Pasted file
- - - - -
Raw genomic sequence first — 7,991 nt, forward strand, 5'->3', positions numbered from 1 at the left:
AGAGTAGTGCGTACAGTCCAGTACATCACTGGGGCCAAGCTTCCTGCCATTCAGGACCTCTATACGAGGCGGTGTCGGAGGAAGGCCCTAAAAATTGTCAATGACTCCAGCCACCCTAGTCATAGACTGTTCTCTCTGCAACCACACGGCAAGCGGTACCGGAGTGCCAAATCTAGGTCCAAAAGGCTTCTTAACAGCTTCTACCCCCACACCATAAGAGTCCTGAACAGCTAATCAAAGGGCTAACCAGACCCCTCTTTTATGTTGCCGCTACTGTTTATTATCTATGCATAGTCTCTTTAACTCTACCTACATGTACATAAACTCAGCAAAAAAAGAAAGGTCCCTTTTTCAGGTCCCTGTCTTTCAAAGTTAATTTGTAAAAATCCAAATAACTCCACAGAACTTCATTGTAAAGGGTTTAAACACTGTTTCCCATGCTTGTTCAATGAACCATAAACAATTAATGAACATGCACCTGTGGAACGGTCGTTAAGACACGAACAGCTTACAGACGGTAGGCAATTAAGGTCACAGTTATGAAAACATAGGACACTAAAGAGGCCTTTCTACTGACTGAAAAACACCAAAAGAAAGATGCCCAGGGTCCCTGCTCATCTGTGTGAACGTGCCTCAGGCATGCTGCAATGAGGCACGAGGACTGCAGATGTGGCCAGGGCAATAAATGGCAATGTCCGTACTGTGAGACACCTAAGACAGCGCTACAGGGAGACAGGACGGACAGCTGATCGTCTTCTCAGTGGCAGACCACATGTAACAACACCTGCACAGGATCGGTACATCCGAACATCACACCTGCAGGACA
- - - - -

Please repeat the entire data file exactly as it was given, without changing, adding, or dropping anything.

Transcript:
Raw genomic sequence first — 7,991 nt, forward strand, 5'->3', positions numbered from 1 at the left:
AGAGTAGTGCGTACAGTCCAGTACATCACTGGGGCCAAGCTTCCTGCCATTCAGGACCTCTATACGAGGCGGTGTCGGAGGAAGGCCCTAAAAATTGTCAATGACTCCAGCCACCCTAGTCATAGACTGTTCTCTCTGCAACCACACGGCAAGCGGTACCGGAGTGCCAAATCTAGGTCCAAAAGGCTTCTTAACAGCTTCTACCCCCACACCATAAGAGTCCTGAACAGCTAATCAAAGGGCTAACCAGACCCCTCTTTTATGTTGCCGCTACTGTTTATTATCTATGCATAGTCTCTTTAACTCTACCTACATGTACATAAACTCAGCAAAAAAAGAAAGGTCCCTTTTTCAGGTCCCTGTCTTTCAAAGTTAATTTGTAAAAATCCAAATAACTCCACAGAACTTCATTGTAAAGGGTTTAAACACTGTTTCCCATGCTTGTTCAATGAACCATAAACAATTAATGAACATGCACCTGTGGAACGGTCGTTAAGACACGAACAGCTTACAGACGGTAGGCAATTAAGGTCACAGTTATGAAAACATAGGACACTAAAGAGGCCTTTCTACTGACTGAAAAACACCAAAAGAAAGATGCCCAGGGTCCCTGCTCATCTGTGTGAACGTGCCTCAGGCATGCTGCAATGAGGCACGAGGACTGCAGATGTGGCCAGGGCAATAAATGGCAATGTCCGTACTGTGAGACACCTAAGACAGCGCTACAGGGAGACAGGACGGACAGCTGATCGTCTTCTCAGTGGCAGACCACATGTAACAACACCTGCACAGGATCGGTACATCCGAACATCACACCTGCAGGACA